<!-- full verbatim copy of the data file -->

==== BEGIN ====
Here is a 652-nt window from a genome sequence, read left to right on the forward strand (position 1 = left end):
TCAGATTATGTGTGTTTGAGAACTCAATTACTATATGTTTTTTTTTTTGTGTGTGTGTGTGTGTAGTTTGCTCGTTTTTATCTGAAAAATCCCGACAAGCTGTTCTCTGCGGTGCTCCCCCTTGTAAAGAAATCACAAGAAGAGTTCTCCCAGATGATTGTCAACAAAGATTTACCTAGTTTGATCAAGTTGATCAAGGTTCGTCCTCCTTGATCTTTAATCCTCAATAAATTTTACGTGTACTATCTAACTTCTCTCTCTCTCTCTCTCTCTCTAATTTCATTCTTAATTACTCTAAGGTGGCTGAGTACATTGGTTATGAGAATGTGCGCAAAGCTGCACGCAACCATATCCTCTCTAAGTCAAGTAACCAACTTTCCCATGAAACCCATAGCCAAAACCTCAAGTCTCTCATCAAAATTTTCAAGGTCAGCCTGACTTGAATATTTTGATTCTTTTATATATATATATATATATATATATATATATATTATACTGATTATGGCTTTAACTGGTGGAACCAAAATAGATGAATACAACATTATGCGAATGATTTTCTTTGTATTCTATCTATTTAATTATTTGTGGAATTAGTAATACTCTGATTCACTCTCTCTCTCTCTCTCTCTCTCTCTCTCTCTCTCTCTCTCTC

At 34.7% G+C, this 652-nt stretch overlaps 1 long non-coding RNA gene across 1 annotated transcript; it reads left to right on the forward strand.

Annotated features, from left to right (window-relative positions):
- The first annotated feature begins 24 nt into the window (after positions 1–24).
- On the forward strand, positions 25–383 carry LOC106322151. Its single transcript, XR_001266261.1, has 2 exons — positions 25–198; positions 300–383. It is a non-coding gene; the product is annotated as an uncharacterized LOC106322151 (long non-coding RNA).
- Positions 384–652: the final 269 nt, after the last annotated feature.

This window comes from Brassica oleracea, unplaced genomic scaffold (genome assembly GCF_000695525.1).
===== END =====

Here is a 652-nt window from a genome sequence, read left to right on the forward strand (position 1 = left end):
TCAGATTATGTGTGTTTGAGAACTCAATTACTATATGTTTTTTTTTTTGTGTGTGTGTGTGTGTAGTTTGCTCGTTTTTATCTGAAAAATCCCGACAAGCTGTTCTCTGCGGTGCTCCCCCTTGTAAAGAAATCACAAGAAGAGTTCTCCCAGATGATTGTCAACAAAGATTTACCTAGTTTGATCAAGTTGATCAAGGTTCGTCCTCCTTGATCTTTAATCCTCAATAAATTTTACGTGTACTATCTAACTTCTCTCTCTCTCTCTCTCTCTCTAATTTCATTCTTAATTACTCTAAGGTGGCTGAGTACATTGGTTATGAGAATGTGCGCAAAGCTGCACGCAACCATATCCTCTCTAAGTCAAGTAACCAACTTTCCCATGAAACCCATAGCCAAAACCTCAAGTCTCTCATCAAAATTTTCAAGGTCAGCCTGACTTGAATATTTTGATTCTTTTATATATATATATATATATATATATATATATATTATACTGATTATGGCTTTAACTGGTGGAACCAAAATAGATGAATACAACATTATGCGAATGATTTTCTTTGTATTCTATCTATTTAATTATTTGTGGAATTAGTAATACTCTGATTCACTCTCTCTCTCTCTCTCTCTCTCTCTCTCTCTCTCTCTCTCTC

At 34.7% G+C, this 652-nt stretch overlaps 1 long non-coding RNA gene across 1 annotated transcript; it reads left to right on the forward strand.

Annotated features, from left to right (window-relative positions):
- The first annotated feature begins 24 nt into the window (after positions 1–24).
- On the forward strand, positions 25–383 carry LOC106322151. Its single transcript, XR_001266261.1, has 2 exons — positions 25–198; positions 300–383. It is a non-coding gene; the product is annotated as an uncharacterized LOC106322151 (long non-coding RNA).
- Positions 384–652: the final 269 nt, after the last annotated feature.

This window comes from Brassica oleracea, unplaced genomic scaffold (genome assembly GCF_000695525.1).